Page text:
Saturday, July 2, 2011

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Parallel Universe: Love At The Speed Of Light by Lisa Paitz Spindler

Faster than light travel. Other dimensions. Aliens and cyborgs. Science Fiction can make your head spin with its high-minded concepts. Recently, though, character-driven stories have become popular without sacrificing all of those nifty scientific details. This quantum leap has opened the door to Science Fiction Romance and a whole new audience.

Some readers are intimidated by science fiction, including even those who regularly read forensic crime analysis or epic Medieval fantasy. These same readers are perfectly comfortable following the minutiae of bullet trajectories or learning U’namish, but are stumped that we can’t travel faster than the speed of light.

That’s where romance comes in. It’s not the nitty-gritty detail of science fiction that readers balk at, it’s an inability to relate to those details. Police procedurals revolve around the concept of justice and epic fantasy speaks to a need for escapism. Science fiction offers its own “sense of wonder,” but that zero-G feeling that so many SF fans love is the very thing that freaks out others. They need another way to relate to the story. For instance, new quantum physics theories claim there are ten dimensions in space-time. What could this mean for me, right now, in my living room on planet Earth?

Picture this: The man you love is from one of those dimensions. His very existence is in more danger with each passing minute he spends in your presence. What if you could solve that problem and have him by your side until you’re both old and gray?

In my debut novella THE SPIRAL PATH, scientists have discovered a way to inflate wormholes and travel to another dimension. They soon realized that people and objects didn’t fare so well in the opposite dimension. In fact, after a short time, objects and even people fell apart. Turns out, at the Big Bang every dimension vibrated at its own frequency and never the twain shall meet. In the meantime, some travelers had developed relationships and others had even conceived children. And now those families were being ripped apart.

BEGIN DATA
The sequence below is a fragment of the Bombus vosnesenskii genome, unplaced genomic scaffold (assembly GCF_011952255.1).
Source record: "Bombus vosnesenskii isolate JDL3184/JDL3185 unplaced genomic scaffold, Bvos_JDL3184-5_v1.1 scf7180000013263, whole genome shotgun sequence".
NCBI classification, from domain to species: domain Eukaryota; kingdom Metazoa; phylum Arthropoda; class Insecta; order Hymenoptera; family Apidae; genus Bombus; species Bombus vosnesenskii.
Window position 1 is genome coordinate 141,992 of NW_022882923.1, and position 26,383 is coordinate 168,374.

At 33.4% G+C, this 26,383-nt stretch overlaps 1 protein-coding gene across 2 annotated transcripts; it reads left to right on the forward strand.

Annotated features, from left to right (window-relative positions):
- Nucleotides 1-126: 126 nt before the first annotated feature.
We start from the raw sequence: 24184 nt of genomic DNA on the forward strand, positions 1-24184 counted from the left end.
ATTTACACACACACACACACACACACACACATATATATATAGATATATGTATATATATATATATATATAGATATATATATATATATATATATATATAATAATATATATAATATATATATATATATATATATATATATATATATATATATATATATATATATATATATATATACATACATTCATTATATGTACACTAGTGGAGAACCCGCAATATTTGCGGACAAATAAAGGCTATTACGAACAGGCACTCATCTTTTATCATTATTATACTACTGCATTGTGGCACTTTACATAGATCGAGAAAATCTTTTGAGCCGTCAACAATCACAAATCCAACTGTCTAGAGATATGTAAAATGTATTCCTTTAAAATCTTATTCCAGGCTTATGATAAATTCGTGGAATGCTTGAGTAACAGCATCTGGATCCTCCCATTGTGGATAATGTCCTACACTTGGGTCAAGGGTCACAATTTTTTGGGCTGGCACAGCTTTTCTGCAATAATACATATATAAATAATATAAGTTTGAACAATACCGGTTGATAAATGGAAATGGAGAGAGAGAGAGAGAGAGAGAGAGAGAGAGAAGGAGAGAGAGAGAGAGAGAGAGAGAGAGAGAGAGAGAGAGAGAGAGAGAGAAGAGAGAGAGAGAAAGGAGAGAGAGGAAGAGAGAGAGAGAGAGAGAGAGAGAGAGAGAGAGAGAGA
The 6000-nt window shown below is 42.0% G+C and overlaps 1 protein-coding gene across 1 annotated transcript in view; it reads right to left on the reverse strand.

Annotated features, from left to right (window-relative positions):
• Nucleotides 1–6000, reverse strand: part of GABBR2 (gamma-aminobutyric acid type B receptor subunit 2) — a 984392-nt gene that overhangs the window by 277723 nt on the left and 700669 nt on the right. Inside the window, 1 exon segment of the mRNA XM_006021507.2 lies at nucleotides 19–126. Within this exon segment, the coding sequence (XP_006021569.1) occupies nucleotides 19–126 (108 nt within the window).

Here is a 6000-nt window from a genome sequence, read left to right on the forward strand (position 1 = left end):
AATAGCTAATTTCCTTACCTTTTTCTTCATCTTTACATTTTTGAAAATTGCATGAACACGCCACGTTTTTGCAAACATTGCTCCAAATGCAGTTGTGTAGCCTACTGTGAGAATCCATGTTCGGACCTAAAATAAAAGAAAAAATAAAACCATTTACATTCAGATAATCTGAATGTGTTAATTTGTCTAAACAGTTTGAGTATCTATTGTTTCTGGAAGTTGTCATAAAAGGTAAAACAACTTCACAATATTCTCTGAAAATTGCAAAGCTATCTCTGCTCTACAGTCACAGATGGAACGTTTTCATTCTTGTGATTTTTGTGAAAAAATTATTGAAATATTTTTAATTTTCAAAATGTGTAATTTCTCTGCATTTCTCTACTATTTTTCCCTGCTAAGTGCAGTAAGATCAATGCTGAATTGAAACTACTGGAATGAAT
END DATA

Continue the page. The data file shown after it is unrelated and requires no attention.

This is the world Lara and Raphael Soto were born into, rare live births and even rarer twins. Children like them, called Chimerans, could live in both dimensions, but not their parents. So they grew up in fractured families, something many of us today — in our living rooms right here on planet Earth — can relate to.

Lara grew up and fell in love not with another Chimeran, but with a Star Union officer named Mitch Yoshida. Neither dimension knows just what to make of the Chimerans, but both also want to use them to their own advantage. The situation turned sour enough to force a mass Chimeran defection with Lara at the helm, but she had to leave Mitch behind. Not all Chimerans defected, however, and Raphael stayed on to serve with Mitch in the Star Union. When he goes missing on a dangerous mission, Lara and Mitch must team up to find him and dredge up their feelings for one another all over again.

The Romance genre excels at meshing with just about any other genre out there because it focuses concepts through relationships. We all want to be loved, whether you live on a mid-western farm at the turn of the century, solve crimes in a giant metropolis, or travel faster than light to Gliese 581d – or even in another dimension. SFR can show us how science affects our daily lives and relationships and how scientific developments in a lab can have real effects on our world.

About the Author

Lisa Paitz Spindler’s debut space opera novella THE SPIRAL PATH is available from Carina Press. An contributor, Lisa also maintains the Danger Gal Blog hosted by her alter ego, Danger Gal, whose stiletto heels are licensed weapons and whose ninja stars travel faster than light. Lisa, however, gets through each day on caffeine and science blogs, but can also be found on Twitter and Facebook.